document this for the sake of completion, since this message will
hopefully make its way to the newsgroup and other people may or may not
be experiencing other problems.

Modern ELF extended the notion of the .init and .fini sections with
three special sections: .preinit_array, .init_array and .fini_array.
These arrays store pointers to functions, not arbitrary code as .init
and .fini do. The gABI specifies that each entry in the .preinit_array
section is executed before the program entry point. This means it gets
executed before the CRT stuff gets invoked, which means it gets executed
before any code in the .init section. Likewise, the functions in
..init_array are also called before the entry point. Shared libraries
have .init_array called every time they are loaded. The system also sets
things up such that functions in .fini_array are called when a shared
library is unloaded and before functions in the .fini section when the
program exits normally.

So thats what the code needs to do. Here is why you were having a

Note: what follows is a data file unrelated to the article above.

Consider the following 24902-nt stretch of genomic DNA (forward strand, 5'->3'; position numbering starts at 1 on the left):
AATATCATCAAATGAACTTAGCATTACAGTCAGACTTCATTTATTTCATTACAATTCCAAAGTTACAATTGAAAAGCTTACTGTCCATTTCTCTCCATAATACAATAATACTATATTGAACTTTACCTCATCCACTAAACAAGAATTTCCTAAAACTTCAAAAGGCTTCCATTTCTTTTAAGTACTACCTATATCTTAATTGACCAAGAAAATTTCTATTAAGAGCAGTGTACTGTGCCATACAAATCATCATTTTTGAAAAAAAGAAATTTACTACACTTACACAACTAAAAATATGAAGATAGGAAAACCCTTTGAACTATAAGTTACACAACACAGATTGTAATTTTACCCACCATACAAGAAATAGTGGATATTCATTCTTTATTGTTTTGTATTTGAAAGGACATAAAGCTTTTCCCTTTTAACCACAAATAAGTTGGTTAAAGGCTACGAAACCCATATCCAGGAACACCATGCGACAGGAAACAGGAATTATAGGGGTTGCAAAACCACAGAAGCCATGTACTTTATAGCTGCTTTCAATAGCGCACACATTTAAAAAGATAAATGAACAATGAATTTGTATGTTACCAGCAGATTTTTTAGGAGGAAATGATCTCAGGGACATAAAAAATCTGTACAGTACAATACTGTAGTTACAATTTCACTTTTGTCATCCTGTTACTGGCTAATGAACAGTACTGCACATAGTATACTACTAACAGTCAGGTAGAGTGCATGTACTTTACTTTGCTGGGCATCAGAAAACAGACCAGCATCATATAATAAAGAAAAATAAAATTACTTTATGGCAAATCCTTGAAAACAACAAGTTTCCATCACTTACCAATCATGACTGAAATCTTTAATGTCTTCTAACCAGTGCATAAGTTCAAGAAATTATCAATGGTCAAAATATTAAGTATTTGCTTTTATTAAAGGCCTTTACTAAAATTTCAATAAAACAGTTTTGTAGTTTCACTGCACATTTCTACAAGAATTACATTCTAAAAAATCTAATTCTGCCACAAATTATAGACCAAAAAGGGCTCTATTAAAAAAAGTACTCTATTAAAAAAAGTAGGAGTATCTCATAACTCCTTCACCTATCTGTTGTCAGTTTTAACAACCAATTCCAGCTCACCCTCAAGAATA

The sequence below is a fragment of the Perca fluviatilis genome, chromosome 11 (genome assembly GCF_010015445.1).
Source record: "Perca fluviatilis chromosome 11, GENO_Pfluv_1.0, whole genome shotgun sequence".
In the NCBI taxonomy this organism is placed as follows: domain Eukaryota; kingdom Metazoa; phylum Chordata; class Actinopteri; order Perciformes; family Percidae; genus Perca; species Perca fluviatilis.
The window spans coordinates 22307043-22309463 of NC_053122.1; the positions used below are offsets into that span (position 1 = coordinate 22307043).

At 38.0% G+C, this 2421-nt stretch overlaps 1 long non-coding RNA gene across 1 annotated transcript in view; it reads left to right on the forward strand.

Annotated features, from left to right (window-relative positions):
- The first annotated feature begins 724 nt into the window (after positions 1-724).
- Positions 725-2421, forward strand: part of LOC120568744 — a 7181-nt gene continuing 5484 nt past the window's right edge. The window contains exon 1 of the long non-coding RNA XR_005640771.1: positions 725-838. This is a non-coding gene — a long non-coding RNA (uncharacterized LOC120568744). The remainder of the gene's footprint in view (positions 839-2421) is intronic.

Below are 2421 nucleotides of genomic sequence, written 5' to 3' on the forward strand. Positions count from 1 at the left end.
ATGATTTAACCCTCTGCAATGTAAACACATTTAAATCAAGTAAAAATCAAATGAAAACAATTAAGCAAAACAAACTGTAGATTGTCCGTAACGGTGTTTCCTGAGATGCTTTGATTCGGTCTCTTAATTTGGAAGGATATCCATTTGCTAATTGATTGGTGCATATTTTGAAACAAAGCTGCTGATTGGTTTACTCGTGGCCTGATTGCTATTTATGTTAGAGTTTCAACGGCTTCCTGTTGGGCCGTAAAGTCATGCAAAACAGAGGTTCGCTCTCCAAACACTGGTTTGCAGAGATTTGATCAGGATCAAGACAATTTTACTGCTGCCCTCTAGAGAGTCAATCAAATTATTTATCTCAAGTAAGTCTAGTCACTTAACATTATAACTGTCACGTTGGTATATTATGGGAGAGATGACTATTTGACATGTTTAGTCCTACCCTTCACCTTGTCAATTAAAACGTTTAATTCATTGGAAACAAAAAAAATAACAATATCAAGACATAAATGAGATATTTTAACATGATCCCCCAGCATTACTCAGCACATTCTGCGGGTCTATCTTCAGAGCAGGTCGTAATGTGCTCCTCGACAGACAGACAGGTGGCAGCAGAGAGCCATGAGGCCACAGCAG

problem. Typically, the CRT is divided into three files. crt1.o, crti.o
and crtn.o. crt1.o contains the actual C startup stuff, and work some
magic to interact with teh run-time link editor (RTLD). crti.o contails
a single function, called _init, that is inserted at the very beginning
of the .init section. The same applies to a function called _fini and
starts the .fini section. These function do nothing, they are empty.
crtn.o, which is one of the last objects link edited into the program
or shared library, terminates the .init and .fini sections with a simple
return instruction. Thus, when you link edit a program, you get the
deifintion of the _init function, then the code from all of your program
objects, in order, with their .init and .fini sections, then the
termination from crtn.o. This results in a single contiguous function
such that when _init is called, all code from all .init sections is
executed linearly in object order, and all code from all .fini sections
is executed in object order.

When you link edit a program, you use all three startup files: crt1.o,
crti.o yourobjects.o crtn.o. When you link edit a shared
library, you typically omit crt1.o, as the code in it has no meaning to
a shared library. There is no need to set up calls to main or reset the
floating point environment or set up profiling counters. In fact, doing
so can completely screw your program up. Consider, for example, if you
had carefully set up your floating point environment to be in IEEE mode,
and the code in crt1.o sets it to some other mode. Or consider the fact
that profiling counters may get reset erroneously. All the shared
libraries need is the stuff in crti.o and crtn.o, to start and finish